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 Native species

Native species

 Invasive alien species

Invasive alien species

 Species present in Abitibi-Temiscamingue

Species present in Abitibi-Temiscamingue

 Risk of skin reactions when coming into contact with toxic sap

Risk of skin reactions when coming into contact with toxic sap


COMMON REED


Phragmites australis

General characteristics:

  • Wetland plant (marshes, ditches, road rights-of-way).
  • Can grow up to 5-m tall and form dense colonies.
  • Rigid and hollow erect stems, beige or yellowish in color, often hidden by leaf sheath.
  • Alternated, pointed and elongated leaves (20 to 60 cm in length).
  • Purple-colored feathery panicle flowers that become brownish during fructification.
  • Presence of white hairs where the base of the leaf attaches to the stem (ligule).

The common reed has gradually replaced the cattail, which has the ability to filter polluting metals found in drained water more efficiently.

similar species 

 Bluejoint  Calamagrostis canadensis  © Bibiane Racette  

Bluejoint

Calamagrostis canadensis

© Bibiane Racette
 

 reed carnary grass  Phalaris arundinacea  © Bibiane Racette

reed carnary grass

Phalaris arundinacea

© Bibiane Racette

 Smooth brome  Bromus inermis  © Bibiane Racette

Smooth brome

Bromus inermis

© Bibiane Racette


japanese knotweed

Fallopia japonica

General characteristics:

  • Fast growing herbaceous plant, up to 4 m in height.

  • Reddish stem that resembles bamboo.

  • Small clusters of white flowers.
  • Root system releases toxins that are harmful to other species.
  • Resistant to difficult conditions: can grow everywhere, even on asphalt.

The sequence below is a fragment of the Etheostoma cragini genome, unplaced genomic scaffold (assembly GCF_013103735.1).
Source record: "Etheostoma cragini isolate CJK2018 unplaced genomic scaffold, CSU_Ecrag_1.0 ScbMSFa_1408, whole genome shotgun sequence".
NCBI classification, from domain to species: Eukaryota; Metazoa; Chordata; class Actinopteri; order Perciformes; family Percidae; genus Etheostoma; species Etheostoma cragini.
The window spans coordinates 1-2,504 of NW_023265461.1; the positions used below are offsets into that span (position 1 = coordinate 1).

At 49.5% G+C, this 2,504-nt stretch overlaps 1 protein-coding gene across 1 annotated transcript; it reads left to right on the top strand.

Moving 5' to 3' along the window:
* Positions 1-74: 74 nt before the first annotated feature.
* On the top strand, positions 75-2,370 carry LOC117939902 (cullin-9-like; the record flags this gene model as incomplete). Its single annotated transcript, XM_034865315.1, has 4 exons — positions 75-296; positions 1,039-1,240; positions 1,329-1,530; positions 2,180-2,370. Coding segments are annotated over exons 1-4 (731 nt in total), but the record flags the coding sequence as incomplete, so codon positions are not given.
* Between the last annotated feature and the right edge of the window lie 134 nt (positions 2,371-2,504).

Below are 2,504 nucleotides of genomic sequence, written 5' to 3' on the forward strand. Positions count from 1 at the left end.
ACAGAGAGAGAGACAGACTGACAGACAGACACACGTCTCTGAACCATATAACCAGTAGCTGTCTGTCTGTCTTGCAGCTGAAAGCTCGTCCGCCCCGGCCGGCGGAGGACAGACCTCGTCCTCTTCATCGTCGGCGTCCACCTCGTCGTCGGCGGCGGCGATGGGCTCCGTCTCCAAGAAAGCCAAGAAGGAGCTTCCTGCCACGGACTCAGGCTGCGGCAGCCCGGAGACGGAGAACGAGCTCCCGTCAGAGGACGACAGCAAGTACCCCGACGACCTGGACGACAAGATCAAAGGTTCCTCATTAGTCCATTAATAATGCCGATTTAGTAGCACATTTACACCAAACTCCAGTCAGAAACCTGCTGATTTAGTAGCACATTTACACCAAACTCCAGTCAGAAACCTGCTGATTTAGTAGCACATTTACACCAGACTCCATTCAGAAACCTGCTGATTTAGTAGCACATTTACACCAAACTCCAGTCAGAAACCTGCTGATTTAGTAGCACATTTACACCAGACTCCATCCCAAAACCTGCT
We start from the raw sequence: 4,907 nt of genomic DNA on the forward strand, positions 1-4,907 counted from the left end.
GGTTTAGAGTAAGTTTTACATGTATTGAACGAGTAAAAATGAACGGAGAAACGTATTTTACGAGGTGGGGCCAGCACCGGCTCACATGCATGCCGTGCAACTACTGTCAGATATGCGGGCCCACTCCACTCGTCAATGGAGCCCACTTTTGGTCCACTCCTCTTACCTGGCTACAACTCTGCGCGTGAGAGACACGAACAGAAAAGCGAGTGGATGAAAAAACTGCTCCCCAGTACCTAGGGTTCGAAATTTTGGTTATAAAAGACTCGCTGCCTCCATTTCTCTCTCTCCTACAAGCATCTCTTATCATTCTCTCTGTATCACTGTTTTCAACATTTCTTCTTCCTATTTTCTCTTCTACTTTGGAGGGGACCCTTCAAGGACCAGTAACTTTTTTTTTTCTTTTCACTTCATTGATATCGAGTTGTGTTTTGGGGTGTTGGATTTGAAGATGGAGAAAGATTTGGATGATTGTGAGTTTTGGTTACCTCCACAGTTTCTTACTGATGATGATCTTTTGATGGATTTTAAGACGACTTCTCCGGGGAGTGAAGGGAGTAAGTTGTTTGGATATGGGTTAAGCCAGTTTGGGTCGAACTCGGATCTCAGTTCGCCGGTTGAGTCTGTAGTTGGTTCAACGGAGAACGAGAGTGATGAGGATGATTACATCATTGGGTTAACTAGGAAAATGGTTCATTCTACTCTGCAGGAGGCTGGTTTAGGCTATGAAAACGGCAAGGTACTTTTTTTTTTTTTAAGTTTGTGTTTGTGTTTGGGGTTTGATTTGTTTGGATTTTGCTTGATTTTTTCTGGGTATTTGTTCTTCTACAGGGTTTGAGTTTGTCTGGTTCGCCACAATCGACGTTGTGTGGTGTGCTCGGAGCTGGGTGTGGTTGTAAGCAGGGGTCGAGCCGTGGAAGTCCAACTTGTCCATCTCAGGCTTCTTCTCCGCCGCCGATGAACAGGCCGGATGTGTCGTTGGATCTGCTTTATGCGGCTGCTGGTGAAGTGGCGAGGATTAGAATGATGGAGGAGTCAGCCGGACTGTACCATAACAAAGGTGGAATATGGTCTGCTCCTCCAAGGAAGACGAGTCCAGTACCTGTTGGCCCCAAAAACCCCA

When their stems fall to the ground in late winter, they form clumps at the water's edge that prevent native stabilizing plants from settling on the shorelines, which can cause bank erosion.


GIANT HOGWEED

Heracleum mantegazzianum

General characteristics:

  • Giant herbaceous plant that measures 2 to 5 m in height.
  • Present in fields, wastelands and disturbed, wet and riparian environments.
  • Umbels of white flowers, 30 to 60 cm in width, > 50 spokes.
  • The stem is hollow and fluted, with spots varying from raspberry red to purple, with some longue scattered hairs.
  • Leaves divided into one to three leaflets that are heavily lobed and dentate, with a smooth underside or some scattered hairs.
  • Distinguished from the cow parsnip (abundantly hairy) by its height, its generous inflorescence and the presence of scattered hairs on the stem and the underside of the leaves.

Exposure to sap can cause severe skin rashes, blisters or burns that can leave scars. If the sap comes in contact with the eyes, it may cause temporary or permanent blindness.

similar species 

 Cow parsnip  (Heracleum maximum)  © Kriss de Niort  

Cow parsnip

(Heracleum maximum)

© Kriss de Niort
 

 Wild carrot  (Daucus carota)  © miniherbarium  

Wild carrot

(Daucus carota)

© miniherbarium
 

 Wild parsnip  (Pastinaca sativa)  © Ontario’s Invasive Species Awareness Program

Wild parsnip

(Pastinaca sativa)

© Ontario’s Invasive Species Awareness Program


WILD PARSNIP

Pastinaca sativa

general characteristics:

  • Terrestrial herbaceous plant that also tolerates wetlands.
  • Grows on the edge of forests, roads, trails and vacant lots, or on shorelines.
  • Umbels of yellowish flowers 10 to 20 cm in diameter.
  • Is recognizable by its smell, the shape of its leaves and its yellow flowers.
 

Exposure to sap can cause severe skin rashes, blisters or burns that can leave scars. If the sap comes in contact with the eyes, it may cause temporary or permanent blindness.

Similar species 

 Giant hogweed  (Heracleum mantegazzianum)  © Claude Lavoie, ESAD  

Giant hogweed

(Heracleum mantegazzianum)

© Claude Lavoie, ESAD
 

 Cow parsnip   (Heracleum maximum)  © Kriss de Niort  

Cow parsnip

 (Heracleum maximum)

© Kriss de Niort
 

 Wild carrot    (Daucus carota)  © miniherbarium  

Wild carrot  

(Daucus carota)

© miniherbarium
 

If you think you observed an invasive alien specie, please contact us.